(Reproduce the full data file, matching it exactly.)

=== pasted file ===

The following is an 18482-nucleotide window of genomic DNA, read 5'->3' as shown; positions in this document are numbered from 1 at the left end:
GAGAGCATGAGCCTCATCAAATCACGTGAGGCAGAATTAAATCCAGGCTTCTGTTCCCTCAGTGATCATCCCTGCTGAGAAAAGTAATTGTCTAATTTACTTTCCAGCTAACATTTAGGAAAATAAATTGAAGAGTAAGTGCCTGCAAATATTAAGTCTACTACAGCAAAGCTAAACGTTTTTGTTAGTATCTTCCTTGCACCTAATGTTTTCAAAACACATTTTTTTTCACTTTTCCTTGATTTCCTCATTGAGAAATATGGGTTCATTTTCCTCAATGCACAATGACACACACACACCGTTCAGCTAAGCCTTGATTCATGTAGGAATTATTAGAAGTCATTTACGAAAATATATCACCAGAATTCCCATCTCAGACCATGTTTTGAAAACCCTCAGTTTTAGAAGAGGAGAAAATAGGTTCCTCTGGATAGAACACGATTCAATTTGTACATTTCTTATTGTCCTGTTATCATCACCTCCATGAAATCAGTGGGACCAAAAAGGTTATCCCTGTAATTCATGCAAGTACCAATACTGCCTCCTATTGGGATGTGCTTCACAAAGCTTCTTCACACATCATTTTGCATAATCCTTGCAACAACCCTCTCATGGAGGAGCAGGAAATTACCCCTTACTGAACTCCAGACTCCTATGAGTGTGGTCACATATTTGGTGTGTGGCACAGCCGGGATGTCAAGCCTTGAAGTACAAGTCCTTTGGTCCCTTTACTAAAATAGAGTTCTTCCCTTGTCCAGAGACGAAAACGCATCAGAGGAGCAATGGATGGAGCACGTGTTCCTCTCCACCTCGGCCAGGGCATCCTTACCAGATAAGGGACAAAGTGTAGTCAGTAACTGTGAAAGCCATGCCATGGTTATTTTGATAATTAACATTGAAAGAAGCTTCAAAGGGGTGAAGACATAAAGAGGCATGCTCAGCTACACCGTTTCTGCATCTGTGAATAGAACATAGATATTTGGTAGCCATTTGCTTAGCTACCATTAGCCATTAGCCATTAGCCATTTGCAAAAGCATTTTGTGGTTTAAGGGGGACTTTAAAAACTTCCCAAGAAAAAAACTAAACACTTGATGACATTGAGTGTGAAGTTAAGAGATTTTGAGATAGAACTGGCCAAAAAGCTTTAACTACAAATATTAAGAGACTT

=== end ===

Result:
The following is an 18482-nucleotide window of genomic DNA, read 5'->3' as shown; positions in this document are numbered from 1 at the left end:
GAGAGCATGAGCCTCATCAAATCACGTGAGGCAGAATTAAATCCAGGCTTCTGTTCCCTCAGTGATCATCCCTGCTGAGAAAAGTAATTGTCTAATTTACTTTCCAGCTAACATTTAGGAAAATAAATTGAAGAGTAAGTGCCTGCAAATATTAAGTCTACTACAGCAAAGCTAAACGTTTTTGTTAGTATCTTCCTTGCACCTAATGTTTTCAAAACACATTTTTTTTCACTTTTCCTTGATTTCCTCATTGAGAAATATGGGTTCATTTTCCTCAATGCACAATGACACACACACACCGTTCAGCTAAGCCTTGATTCATGTAGGAATTATTAGAAGTCATTTACGAAAATATATCACCAGAATTCCCATCTCAGACCATGTTTTGAAAACCCTCAGTTTTAGAAGAGGAGAAAATAGGTTCCTCTGGATAGAACACGATTCAATTTGTACATTTCTTATTGTCCTGTTATCATCACCTCCATGAAATCAGTGGGACCAAAAAGGTTATCCCTGTAATTCATGCAAGTACCAATACTGCCTCCTATTGGGATGTGCTTCACAAAGCTTCTTCACACATCATTTTGCATAATCCTTGCAACAACCCTCTCATGGAGGAGCAGGAAATTACCCCTTACTGAACTCCAGACTCCTATGAGTGTGGTCACATATTTGGTGTGTGGCACAGCCGGGATGTCAAGCCTTGAAGTACAAGTCCTTTGGTCCCTTTACTAAAATAGAGTTCTTCCCTTGTCCAGAGACGAAAACGCATCAGAGGAGCAATGGATGGAGCACGTGTTCCTCTCCACCTCGGCCAGGGCATCCTTACCAGATAAGGGACAAAGTGTAGTCAGTAACTGTGAAAGCCATGCCATGGTTATTTTGATAATTAACATTGAAAGAAGCTTCAAAGGGGTGAAGACATAAAGAGGCATGCTCAGCTACACCGTTTCTGCATCTGTGAATAGAACATAGATATTTGGTAGCCATTTGCTTAGCTACCATTAGCCATTAGCCATTAGCCATTTGCAAAAGCATTTTGTGGTTTAAGGGGGACTTTAAAAACTTCCCAAGAAAAAAACTAAACACTTGATGACATTGAGTGTGAAGTTAAGAGATTTTGAGATAGAACTGGCCAAAAAGCTTTAACTACAAATATTAAGAGACTT